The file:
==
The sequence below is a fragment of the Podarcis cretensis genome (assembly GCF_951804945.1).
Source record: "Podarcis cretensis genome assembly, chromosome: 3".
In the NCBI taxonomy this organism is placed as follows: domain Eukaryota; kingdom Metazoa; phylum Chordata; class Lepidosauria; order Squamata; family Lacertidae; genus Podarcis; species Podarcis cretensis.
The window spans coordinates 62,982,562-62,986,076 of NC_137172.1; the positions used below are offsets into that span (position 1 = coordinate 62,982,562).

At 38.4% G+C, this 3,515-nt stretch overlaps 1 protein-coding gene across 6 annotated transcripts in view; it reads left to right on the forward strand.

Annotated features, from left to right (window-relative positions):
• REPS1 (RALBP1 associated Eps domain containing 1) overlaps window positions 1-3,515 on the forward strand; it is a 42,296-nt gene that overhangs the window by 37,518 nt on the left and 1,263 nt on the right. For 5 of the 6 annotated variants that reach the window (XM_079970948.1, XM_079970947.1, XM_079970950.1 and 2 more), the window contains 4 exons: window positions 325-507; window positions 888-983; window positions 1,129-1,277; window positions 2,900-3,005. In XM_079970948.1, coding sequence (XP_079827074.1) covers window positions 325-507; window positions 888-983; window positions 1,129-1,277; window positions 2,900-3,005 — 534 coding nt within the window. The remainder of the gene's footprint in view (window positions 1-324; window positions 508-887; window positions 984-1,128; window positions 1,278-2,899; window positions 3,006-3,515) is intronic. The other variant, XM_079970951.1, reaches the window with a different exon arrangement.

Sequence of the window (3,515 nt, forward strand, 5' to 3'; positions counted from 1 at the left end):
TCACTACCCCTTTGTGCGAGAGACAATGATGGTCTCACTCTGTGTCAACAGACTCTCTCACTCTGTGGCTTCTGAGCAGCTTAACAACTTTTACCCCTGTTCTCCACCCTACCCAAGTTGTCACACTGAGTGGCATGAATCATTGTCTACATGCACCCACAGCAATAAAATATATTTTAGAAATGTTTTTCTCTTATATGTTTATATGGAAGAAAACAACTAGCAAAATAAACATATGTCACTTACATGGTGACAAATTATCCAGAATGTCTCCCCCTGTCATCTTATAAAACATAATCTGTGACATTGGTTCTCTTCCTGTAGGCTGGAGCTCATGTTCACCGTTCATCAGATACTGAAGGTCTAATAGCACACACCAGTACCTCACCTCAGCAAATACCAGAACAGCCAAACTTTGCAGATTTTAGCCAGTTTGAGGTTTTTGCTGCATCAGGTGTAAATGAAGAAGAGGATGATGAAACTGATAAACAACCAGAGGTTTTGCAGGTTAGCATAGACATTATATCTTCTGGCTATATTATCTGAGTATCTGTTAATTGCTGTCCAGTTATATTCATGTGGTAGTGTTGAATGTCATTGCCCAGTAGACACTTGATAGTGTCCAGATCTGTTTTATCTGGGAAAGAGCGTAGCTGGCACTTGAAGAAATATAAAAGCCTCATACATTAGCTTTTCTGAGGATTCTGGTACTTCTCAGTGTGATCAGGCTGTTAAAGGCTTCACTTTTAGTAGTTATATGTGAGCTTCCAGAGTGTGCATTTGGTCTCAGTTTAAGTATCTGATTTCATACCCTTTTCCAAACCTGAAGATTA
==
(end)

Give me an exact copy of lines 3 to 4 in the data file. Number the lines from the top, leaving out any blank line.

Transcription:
In the NCBI taxonomy this organism is placed as follows: domain Eukaryota; kingdom Metazoa; phylum Chordata; class Lepidosauria; order Squamata; family Lacertidae; genus Podarcis; species Podarcis cretensis.
The window spans coordinates 62,982,562-62,986,076 of NC_137172.1; the positions used below are offsets into that span (position 1 = coordinate 62,982,562).